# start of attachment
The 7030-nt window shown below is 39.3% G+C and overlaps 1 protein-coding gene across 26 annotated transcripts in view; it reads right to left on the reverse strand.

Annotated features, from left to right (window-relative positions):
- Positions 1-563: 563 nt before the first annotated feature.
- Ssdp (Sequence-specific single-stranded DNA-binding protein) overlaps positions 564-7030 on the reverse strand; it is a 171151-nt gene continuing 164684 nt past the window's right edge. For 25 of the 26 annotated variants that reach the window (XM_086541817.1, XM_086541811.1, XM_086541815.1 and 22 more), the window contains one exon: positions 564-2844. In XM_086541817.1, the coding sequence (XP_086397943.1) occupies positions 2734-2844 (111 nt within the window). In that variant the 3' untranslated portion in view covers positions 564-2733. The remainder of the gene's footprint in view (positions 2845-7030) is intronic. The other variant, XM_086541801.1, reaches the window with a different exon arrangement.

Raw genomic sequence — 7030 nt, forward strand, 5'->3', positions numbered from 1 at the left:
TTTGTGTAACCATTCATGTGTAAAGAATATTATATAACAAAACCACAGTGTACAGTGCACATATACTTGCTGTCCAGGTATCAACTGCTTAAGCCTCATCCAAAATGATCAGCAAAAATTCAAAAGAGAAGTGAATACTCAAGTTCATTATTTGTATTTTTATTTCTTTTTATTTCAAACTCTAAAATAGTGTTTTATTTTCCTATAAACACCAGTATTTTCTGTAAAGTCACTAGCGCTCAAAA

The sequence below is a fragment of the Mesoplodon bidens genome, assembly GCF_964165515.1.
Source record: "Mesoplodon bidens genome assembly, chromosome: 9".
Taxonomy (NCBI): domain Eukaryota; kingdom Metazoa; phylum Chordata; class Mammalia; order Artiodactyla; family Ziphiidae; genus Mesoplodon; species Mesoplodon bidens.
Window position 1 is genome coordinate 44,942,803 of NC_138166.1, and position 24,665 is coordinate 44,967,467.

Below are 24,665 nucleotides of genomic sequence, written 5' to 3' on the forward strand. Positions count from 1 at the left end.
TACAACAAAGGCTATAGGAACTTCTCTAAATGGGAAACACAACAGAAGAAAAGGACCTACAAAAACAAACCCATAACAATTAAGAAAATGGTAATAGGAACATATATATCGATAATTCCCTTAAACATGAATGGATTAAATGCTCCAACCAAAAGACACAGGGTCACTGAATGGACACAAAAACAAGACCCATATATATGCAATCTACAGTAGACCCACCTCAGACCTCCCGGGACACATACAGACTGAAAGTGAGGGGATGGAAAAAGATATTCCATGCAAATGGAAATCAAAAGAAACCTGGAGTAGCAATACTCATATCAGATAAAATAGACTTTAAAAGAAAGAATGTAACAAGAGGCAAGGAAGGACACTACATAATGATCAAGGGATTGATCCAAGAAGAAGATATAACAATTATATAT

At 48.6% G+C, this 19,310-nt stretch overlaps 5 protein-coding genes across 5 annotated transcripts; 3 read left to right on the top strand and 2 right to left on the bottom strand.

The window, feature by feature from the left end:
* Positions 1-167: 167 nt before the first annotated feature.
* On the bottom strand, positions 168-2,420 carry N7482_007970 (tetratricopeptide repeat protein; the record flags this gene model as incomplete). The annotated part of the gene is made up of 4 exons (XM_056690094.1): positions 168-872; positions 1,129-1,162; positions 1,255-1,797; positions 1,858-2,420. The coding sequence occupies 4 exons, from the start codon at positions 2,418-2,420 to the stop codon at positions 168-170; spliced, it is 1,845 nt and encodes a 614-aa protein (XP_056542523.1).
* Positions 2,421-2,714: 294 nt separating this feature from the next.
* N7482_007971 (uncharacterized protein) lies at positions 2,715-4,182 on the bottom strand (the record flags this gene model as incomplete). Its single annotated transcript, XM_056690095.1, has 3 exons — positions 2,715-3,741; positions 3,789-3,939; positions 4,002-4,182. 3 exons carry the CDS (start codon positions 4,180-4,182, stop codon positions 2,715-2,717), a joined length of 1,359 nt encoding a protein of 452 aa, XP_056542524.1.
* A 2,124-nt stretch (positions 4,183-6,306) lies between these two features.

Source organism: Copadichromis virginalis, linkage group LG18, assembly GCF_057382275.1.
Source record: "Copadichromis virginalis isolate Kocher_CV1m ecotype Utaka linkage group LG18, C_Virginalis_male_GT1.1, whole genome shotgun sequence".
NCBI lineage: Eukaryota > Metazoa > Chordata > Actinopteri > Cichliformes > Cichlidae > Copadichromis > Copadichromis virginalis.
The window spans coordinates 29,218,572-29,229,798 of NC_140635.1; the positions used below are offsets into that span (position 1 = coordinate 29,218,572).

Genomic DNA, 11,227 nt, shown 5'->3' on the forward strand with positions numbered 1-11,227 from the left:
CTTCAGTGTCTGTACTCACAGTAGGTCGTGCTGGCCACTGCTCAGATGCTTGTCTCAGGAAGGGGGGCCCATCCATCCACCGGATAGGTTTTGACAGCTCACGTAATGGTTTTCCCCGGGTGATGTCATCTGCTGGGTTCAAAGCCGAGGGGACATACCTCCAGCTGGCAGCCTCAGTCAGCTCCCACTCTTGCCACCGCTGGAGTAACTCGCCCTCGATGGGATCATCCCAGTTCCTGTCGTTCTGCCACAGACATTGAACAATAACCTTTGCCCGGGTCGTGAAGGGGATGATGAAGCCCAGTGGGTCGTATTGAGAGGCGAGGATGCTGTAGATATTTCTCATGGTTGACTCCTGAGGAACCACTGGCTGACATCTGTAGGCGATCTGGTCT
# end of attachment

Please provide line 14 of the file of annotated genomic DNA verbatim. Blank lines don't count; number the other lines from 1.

The window, feature by feature from the left end: